Eliminating the Concept of Waste

Ok, so waste is the bin out the back yeah? We fill it, they take it away. Somewhere else ... 

That was our business philosophy in the second half of last century. Of course, from an environmental viewpoint we've known it wasn't  good for ages. Everything that goes to landfill ends up in the air, water or soil. It doesn't go away. There is no away. A few years back we discovered the Pacific Garbage Patch, a ten metre deep heap of plastic the size of a continent in the pacific ocean.  That's bad news for pacific gulls (don't click if you're squeemish). A polystyrene cup takes 500 years to breakdown, in which time 17 generations of our family have passed. That's a fair old legacy for a thing that keeps a drink warm for two minutes!

The bin out the back might be our physical link with waste, but the problem runs a lot deeper than that. It is estimated that 70 bins have already gone to landfill to mine and make the waste in our bin. If all the household bins in Bendigo were full, a weeks worth of garbage would pile 6m high on the Queen Elizabeth Oval. Multiply that by 70 and it would be very tricky to play football. 

From a business point of view we pay for the stuff to be made, then we pay to throw it away. We pay twice!  The business case for change is very good.  Dupont buildings division has reduced waste to landfill by 100% in three years. A reduction of 81 million tonnes. And the most surprising part? The project is cost positive: they actually make money providing resources to others. The Dupont Zero Waste target is shared by many other businesses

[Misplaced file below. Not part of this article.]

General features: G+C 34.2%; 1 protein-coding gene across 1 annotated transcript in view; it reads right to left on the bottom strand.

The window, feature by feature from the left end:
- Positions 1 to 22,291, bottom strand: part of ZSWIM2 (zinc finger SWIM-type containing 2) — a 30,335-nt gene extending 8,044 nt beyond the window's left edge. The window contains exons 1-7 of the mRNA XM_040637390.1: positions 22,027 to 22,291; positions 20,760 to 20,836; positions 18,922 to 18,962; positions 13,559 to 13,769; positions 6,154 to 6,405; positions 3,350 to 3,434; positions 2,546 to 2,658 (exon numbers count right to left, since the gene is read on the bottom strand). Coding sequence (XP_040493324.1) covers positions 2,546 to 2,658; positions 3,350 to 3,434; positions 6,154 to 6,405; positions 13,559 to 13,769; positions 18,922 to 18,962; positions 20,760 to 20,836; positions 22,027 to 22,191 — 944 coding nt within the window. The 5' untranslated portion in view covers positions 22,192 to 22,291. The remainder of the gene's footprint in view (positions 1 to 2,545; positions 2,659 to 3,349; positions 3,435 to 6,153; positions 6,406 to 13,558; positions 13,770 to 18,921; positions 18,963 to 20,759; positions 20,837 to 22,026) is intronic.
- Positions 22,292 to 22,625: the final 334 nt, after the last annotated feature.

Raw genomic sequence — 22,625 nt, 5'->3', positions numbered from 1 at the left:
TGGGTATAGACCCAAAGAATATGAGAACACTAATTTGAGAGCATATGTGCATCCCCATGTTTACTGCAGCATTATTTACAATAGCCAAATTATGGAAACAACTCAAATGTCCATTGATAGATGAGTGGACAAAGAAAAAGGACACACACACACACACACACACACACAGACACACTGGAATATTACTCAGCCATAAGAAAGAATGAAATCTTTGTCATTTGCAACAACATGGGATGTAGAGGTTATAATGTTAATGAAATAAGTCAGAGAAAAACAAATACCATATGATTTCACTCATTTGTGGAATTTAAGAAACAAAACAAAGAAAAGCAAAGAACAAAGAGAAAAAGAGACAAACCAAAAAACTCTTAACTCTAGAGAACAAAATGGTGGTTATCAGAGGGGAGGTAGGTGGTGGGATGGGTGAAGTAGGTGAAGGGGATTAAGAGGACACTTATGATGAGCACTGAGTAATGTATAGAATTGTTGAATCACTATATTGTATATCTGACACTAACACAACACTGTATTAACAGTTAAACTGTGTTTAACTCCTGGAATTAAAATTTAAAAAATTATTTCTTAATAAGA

The journey to zero waste has five parts: 

1. Understand what you are sending to landfill. Look in the bin. Open up some bags and get dirty (or click here for a Vic Government waste assessment fact sheet). You will be surprised at what you find. In many places at least a third of the waste is just in the wrong bin.

2. Understand your waste system from workstation to the skip. Who is in charge? Who moves the waste around? Who collects it from you? What are you paying? Is your system consistent from workstation to skip? Do your employees use it properly? What can be recycled? 

3. Get behind the march towards zero waste and put a clear, effective system in place to reduce and divert waste from landfill. Take away landfill bins where possible, improve recycling systems, improve your system out the back and change purchasing patterns. 

4. Clearly communicate the system and the goal with staff, suppliers and customers. Run a waste reduction campaign for the first few months after implementing the new system.

5. Keep your eyes on the ball - change takes time and lapses happen.

One sentence: If you aren't for zero waste, then how much are you for?